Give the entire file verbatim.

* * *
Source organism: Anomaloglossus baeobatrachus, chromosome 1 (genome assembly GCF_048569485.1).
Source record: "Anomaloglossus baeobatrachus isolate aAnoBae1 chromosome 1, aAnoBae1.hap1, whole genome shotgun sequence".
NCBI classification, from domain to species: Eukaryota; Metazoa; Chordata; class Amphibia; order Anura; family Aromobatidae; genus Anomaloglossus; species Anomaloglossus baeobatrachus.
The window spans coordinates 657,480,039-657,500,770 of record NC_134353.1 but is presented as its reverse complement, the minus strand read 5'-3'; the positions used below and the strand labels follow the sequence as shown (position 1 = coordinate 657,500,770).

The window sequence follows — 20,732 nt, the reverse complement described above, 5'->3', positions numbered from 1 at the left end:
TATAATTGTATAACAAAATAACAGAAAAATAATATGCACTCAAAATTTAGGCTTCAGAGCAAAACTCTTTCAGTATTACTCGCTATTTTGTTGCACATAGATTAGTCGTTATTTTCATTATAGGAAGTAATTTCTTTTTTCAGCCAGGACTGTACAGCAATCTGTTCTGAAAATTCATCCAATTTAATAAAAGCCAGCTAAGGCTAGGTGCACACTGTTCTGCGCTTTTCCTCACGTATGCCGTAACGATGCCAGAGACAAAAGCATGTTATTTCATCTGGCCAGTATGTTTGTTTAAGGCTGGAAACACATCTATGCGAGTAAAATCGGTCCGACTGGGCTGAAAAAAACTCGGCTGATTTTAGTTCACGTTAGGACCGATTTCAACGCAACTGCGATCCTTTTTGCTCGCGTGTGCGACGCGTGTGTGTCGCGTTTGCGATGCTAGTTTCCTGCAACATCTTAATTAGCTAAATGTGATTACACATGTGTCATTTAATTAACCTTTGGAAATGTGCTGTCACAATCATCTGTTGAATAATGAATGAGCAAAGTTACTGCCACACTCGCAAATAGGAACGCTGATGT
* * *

Source organism: Anomaloglossus baeobatrachus, chromosome 1 (genome assembly GCF_048569485.1).
Source record: "Anomaloglossus baeobatrachus isolate aAnoBae1 chromosome 1, aAnoBae1.hap1, whole genome shotgun sequence".
NCBI classification, from domain to species: Eukaryota; Metazoa; Chordata; class Amphibia; order Anura; family Aromobatidae; genus Anomaloglossus; species Anomaloglossus baeobatrachus.
The window spans coordinates 657,480,039-657,500,770 of record NC_134353.1 but is presented as its reverse complement, the minus strand read 5'-3'; the positions used below and the strand labels follow the sequence as shown (position 1 = coordinate 657,500,770).

The window sequence follows — 20,732 nt, the reverse complement described above, 5'->3', positions numbered from 1 at the left end:
TATAATTGTATAACAAAATAACAGAAAAATAATATGCACTCAAAATTTAGGCTTCAGAGCAAAACTCTTTCAGTATTACTCGCTATTTTGTTGCACATAGATTAGTCGTTATTTTCATTATAGGAAGTAATTTCTTTTTTCAGCCAGGACTGTACAGCAATCTGTTCTGAAAATTCATCCAATTTAATAAAAGCCAGCTAAGGCTAGGTGCACACTGTTCTGCGCTTTTCCTCACGTATGCCGTAACGATGCCAGAGACAAAAGCATGTTATTTCATCTGGCCAGTATGTTTGTTTAAGGCTGGAAACACATCTATGCGAGTAAAATCGGTCCGACTGGGCTGAAAAAAACTCGGCTGATTTTAGTTCACGTTAGGACCGATTTCAACGCAACTGCGATCCTTTTTGCTCGCGTGTGCGACGCGTGTGTGTCGCGTTTGCGATGCTAGTTTCCTGCAACATCTTAATTAGCTAAATGTGATTACACATGTGTCATTTAATTAACCTTTGGAAATGTGCTGTCACAATCATCTGTTGAATAATGAATGAGCAAAGTTACTGCCACACTCGCAAATAGGAACGCTGATGT